Dr. Craig Joseph: I love it. And it's everything that, you know, we talk about all in one study. I think what was great is that you did combine, you know, you kind of stacked learning upon learning and then also combined multiple ways of showing folks the right way, but also giving them, of course, the choice for the patient in front of them to not go with these guidelines, if appropriate. And really, to me, the key learning from your study was details matter. So it's the wording of the alert. You mentioned the workflow impact that you were considering exactly what was the right time to send this message, this reminder to the clinician? You gave them the appropriate information that they needed, some of it that they needed. So, hey, this is what the risk score for your patient is. This is the indication. Some that they maybe didn't want to see, which is, and by the way, the percentage of your colleague s with similar patients to these, here's where their percentages are in terms of following the guidelines. It all kind of comes together. And so, what was the final outcome? Did you cure hypercholesterolemia in the Philadelphia area? Is it all done now? Are you out of work now, Sri? Is that what's happening?

Dr. Craig Joseph: That would be an aspirational goal. Still certainly plenty of work to do. And ultimately, our nudge increased statin prescribing by 7.2 percentage points relative to usual care, the combined patient and clinician nudge. And you know this was keep in mind in a population of patients who weren't already prescribed statins, so perhaps those who might even be harder to reach. But that being said, the group already has additional work underway to think about, okay, how do we continue to build upon these learnings? Because, you know, behavior change is about motivating individuals. It's about reminding individuals to change behavior. And it's also about making things easy and simple and giving them the ability to do so. It's sort of the nexus of those and essentially summarized by our chief innovation officer at Penn Medicine Roy Rosin likes to use the term, you know, make the right thing to do, the easy thing to do. And I think that that's really what we continue to strive towards, whether that's purely within the EHR and using health information technology. But then also, you know, how do we go beyond that with workflow, with automation, in other ways?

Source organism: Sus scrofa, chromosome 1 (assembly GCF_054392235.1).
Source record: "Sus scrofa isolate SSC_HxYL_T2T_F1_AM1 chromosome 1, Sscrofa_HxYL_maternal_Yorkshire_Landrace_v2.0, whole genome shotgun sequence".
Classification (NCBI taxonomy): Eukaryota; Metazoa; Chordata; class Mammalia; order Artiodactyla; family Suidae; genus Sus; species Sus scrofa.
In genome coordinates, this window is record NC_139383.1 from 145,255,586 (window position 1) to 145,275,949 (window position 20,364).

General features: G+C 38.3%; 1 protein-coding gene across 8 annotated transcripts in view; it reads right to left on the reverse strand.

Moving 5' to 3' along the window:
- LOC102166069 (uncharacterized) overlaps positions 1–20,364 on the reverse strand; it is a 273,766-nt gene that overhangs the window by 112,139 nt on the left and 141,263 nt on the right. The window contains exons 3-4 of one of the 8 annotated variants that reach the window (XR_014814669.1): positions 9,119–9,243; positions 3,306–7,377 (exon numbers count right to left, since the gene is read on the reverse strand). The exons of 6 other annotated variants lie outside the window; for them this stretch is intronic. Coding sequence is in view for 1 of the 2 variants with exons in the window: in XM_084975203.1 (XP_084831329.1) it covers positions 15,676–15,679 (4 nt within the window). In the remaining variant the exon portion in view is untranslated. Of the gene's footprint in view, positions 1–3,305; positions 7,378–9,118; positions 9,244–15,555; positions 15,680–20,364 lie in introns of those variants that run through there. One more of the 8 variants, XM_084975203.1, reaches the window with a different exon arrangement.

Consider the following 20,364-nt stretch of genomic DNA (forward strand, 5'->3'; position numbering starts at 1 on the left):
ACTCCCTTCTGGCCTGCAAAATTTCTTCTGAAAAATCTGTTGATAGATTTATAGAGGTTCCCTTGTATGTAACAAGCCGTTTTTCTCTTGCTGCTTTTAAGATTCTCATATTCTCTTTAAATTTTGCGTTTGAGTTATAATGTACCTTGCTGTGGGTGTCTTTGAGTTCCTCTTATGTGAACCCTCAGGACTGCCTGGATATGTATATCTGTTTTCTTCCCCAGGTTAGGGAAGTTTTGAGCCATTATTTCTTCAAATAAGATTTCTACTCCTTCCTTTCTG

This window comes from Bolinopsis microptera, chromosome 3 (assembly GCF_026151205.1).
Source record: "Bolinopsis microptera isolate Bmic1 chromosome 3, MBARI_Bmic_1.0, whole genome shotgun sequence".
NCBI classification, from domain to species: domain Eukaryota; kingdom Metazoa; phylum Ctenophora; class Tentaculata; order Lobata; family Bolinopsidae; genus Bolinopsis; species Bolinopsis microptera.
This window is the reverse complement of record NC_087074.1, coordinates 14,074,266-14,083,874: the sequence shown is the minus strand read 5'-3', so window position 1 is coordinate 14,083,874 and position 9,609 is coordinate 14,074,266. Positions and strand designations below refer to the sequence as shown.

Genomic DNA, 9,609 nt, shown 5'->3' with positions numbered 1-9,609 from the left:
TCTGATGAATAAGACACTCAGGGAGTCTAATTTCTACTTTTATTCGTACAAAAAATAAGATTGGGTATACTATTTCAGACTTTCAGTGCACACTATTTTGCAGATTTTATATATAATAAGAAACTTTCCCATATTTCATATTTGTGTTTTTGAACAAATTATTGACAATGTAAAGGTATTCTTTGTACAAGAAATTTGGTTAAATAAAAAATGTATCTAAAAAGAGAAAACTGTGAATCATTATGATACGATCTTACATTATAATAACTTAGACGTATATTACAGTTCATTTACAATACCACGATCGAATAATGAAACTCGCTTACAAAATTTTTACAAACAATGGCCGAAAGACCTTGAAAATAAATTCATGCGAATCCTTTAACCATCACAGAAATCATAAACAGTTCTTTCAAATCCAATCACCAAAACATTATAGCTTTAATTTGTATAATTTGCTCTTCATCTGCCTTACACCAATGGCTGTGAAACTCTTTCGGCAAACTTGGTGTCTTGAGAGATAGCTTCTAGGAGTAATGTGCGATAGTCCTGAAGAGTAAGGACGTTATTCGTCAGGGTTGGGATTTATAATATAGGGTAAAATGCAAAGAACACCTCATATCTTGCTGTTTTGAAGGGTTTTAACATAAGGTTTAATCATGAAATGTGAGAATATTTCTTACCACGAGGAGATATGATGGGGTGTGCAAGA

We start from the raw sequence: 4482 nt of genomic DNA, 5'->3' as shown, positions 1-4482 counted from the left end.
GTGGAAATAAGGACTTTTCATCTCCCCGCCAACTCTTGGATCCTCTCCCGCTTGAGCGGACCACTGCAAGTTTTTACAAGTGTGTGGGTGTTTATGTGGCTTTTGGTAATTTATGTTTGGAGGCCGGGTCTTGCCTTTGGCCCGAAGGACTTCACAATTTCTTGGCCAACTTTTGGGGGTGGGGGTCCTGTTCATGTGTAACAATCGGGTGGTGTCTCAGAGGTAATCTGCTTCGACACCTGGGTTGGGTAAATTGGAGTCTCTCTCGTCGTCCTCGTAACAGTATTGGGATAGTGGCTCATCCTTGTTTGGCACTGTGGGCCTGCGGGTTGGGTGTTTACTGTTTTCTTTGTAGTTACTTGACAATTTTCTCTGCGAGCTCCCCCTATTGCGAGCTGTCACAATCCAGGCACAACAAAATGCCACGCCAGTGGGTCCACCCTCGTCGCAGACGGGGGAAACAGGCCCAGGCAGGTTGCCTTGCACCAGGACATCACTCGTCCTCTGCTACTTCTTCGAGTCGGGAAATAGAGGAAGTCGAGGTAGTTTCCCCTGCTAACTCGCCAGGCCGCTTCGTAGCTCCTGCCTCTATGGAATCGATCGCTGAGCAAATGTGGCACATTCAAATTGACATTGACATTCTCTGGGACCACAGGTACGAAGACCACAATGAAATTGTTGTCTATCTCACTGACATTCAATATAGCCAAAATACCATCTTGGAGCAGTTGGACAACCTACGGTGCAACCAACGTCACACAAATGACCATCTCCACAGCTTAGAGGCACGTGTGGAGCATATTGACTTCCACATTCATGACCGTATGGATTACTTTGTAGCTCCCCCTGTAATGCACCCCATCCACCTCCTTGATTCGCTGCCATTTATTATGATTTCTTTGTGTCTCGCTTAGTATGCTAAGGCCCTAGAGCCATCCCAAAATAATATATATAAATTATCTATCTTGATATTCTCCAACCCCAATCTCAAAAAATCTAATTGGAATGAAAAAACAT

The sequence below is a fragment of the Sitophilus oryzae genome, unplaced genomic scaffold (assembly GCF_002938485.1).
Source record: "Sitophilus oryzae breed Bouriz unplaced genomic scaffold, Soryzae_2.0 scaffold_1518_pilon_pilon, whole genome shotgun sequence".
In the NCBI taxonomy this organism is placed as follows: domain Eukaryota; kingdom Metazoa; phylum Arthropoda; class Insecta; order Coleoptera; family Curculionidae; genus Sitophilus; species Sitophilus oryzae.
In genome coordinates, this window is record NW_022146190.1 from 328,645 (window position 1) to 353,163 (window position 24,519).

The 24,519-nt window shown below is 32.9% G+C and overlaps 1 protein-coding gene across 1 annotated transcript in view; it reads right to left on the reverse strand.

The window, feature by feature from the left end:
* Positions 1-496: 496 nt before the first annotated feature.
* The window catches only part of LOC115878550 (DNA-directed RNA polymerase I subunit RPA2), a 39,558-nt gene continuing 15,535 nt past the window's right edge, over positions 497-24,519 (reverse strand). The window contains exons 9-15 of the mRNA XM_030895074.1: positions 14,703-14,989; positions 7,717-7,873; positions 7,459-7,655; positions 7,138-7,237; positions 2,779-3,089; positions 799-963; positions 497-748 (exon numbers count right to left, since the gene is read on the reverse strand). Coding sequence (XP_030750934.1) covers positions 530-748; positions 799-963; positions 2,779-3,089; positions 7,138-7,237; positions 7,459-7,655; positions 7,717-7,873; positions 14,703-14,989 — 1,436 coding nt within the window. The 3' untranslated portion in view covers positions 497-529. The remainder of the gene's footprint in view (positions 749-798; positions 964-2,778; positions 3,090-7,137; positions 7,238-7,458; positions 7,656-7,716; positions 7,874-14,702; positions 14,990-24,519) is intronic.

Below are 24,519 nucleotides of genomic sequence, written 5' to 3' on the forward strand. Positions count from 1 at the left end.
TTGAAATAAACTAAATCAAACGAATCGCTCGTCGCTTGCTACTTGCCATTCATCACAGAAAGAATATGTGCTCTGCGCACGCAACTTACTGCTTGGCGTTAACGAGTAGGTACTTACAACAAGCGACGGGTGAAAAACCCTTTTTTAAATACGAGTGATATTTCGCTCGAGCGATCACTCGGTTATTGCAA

Dr. Jerome Pagani: We talk a lot about the convenience aspect for consumers and the improved engagement and things like that. I hear you pulling on that thread of the clinician workforce as well. There's a positive aspect there. It's more care team management of healthcare, and that's great. So, engagement piece talks about one of those problems in healthcare that retail health can solve. There are other care gaps in healthcare, are there ways for retail health to begin to fill some of those as well?

Dr. Srinath Adusumalli: Yeah. And, so I think that engagement is one of those gaps. But also, I think it really is the foundation. Once you have an engaged patient, for example, into healthcare, you can start, you can open the door to bridging a lot of other care gaps, particularly, for example, in the prevention space, you know, get at being able to facilitate and coordinate and help a patient navigate through healthcare to be able to get their cancer screening, for example. Or, in my world, near and dear, their cardiovascular disease risk screening completed and then to be placed on therapies that might be appropriate or lifestyle modifications that might be appropriate for those. But it all starts with building the relationship, building the trust, engaging with a patient or a consumer, and moving on from that.

Dr. Jerome Pagani: I can see that really clearly. It seems like another way might be in that sort of pharmacy space. You know, there's some stats that that indicate between 20 and 50% of prescriptions don't go filled. It seems like there's an opportunity there as well.

Dr. Srinath Adusumalli: Yeah. It could be pharmacy. Similar statistics exist, for example, for referrals to specialty care from primary care. That's in large part because, you know, tying us back to the nudge aspect, there's the opposite of nudge, which is sludge. And there's a lot of sludge in our healthcare system. And I think helping consumers navigate that sludge and be able to get that appointment for specialty care that's convenient and near and close to them and be able to access care in the timely fashion that they need for their condition. That navigation aspect is another area where retail health can add.

Dr. Jerome Pagani: I love that point. You know, it's not just the convenience for the consumer. It's also removing some of those frictions that make it hard to move from one part of the care continuum to another.

Dr. Srinath Adusumalli: Exactly. Exactly.

Dr. Jerome Pagani: You mentioned care navigation, and healthcare can be really complex, particularly from the patient perspective where they may be going through a clinical process that is new to them. So, tell me a little bit about care navigation, and does that link back to specific learnings from the Nudge Unit?